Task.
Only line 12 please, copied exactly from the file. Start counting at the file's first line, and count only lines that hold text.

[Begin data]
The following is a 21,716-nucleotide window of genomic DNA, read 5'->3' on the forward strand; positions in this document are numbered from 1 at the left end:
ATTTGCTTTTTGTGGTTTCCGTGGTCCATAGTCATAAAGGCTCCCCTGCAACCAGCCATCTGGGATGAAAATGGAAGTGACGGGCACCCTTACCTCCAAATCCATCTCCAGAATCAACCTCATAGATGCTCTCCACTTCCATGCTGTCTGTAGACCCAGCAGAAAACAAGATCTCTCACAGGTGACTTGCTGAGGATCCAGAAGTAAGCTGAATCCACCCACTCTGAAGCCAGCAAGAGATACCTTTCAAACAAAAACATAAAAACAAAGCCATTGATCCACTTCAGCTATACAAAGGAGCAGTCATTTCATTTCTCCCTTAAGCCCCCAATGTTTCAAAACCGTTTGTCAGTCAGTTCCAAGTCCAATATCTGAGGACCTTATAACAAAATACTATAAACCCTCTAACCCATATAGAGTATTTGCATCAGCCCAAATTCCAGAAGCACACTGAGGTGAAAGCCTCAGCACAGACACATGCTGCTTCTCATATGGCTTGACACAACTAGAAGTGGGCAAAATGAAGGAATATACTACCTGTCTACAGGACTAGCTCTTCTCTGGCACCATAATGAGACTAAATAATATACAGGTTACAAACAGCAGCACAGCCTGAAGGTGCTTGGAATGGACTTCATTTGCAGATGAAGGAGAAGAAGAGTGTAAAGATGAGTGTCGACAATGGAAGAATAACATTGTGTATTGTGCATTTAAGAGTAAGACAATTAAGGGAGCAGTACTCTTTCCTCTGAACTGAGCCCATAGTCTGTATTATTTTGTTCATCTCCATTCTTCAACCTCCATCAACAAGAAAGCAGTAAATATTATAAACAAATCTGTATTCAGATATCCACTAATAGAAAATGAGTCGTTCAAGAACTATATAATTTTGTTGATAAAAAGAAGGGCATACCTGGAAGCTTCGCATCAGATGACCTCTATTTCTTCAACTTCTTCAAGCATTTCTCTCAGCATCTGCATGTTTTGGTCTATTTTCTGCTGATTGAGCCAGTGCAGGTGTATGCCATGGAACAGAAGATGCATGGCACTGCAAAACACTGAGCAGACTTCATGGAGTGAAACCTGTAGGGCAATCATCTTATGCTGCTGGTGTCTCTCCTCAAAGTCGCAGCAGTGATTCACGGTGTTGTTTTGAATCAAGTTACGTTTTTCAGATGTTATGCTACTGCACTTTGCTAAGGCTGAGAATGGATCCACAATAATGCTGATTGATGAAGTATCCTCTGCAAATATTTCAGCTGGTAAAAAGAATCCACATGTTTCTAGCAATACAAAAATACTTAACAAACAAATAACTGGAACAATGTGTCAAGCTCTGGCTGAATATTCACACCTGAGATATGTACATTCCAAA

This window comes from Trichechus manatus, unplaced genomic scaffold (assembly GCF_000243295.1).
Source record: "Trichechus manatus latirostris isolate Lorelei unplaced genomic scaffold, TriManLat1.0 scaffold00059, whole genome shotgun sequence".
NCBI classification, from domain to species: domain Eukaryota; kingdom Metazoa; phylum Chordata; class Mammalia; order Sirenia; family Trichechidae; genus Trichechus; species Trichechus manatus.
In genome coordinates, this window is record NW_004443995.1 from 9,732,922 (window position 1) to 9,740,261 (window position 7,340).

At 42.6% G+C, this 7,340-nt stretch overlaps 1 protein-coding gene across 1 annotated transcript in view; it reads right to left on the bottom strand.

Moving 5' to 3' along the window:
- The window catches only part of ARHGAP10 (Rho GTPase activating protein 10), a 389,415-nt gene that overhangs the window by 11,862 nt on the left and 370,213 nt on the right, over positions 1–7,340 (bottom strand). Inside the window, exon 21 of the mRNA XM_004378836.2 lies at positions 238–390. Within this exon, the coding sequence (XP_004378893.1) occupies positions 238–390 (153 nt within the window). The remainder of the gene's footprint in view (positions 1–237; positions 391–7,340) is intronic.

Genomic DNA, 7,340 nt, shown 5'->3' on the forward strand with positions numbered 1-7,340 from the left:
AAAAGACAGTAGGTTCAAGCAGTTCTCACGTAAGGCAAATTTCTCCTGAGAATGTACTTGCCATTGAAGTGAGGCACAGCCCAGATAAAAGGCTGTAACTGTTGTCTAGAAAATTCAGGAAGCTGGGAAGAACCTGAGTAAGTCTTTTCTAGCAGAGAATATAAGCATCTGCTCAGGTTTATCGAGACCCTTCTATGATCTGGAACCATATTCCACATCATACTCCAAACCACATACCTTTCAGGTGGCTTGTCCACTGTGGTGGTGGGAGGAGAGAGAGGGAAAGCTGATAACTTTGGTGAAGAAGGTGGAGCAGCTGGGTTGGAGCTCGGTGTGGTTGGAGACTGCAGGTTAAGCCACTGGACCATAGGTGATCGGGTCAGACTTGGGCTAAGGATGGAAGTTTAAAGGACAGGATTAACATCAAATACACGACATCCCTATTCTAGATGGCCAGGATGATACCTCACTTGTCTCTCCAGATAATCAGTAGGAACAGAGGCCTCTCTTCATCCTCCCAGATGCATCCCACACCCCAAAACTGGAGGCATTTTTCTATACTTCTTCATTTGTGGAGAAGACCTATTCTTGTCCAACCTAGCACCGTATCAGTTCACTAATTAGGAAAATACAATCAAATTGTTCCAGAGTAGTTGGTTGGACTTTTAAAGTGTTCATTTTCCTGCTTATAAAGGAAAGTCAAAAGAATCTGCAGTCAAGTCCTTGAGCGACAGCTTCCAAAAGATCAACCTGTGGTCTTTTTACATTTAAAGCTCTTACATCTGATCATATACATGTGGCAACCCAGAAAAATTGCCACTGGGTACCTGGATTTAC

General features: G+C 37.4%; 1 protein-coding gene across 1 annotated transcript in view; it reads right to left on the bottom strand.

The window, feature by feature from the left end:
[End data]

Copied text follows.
General features: G+C 37.4%; 1 protein-coding gene across 1 annotated transcript in view; it reads right to left on the bottom strand.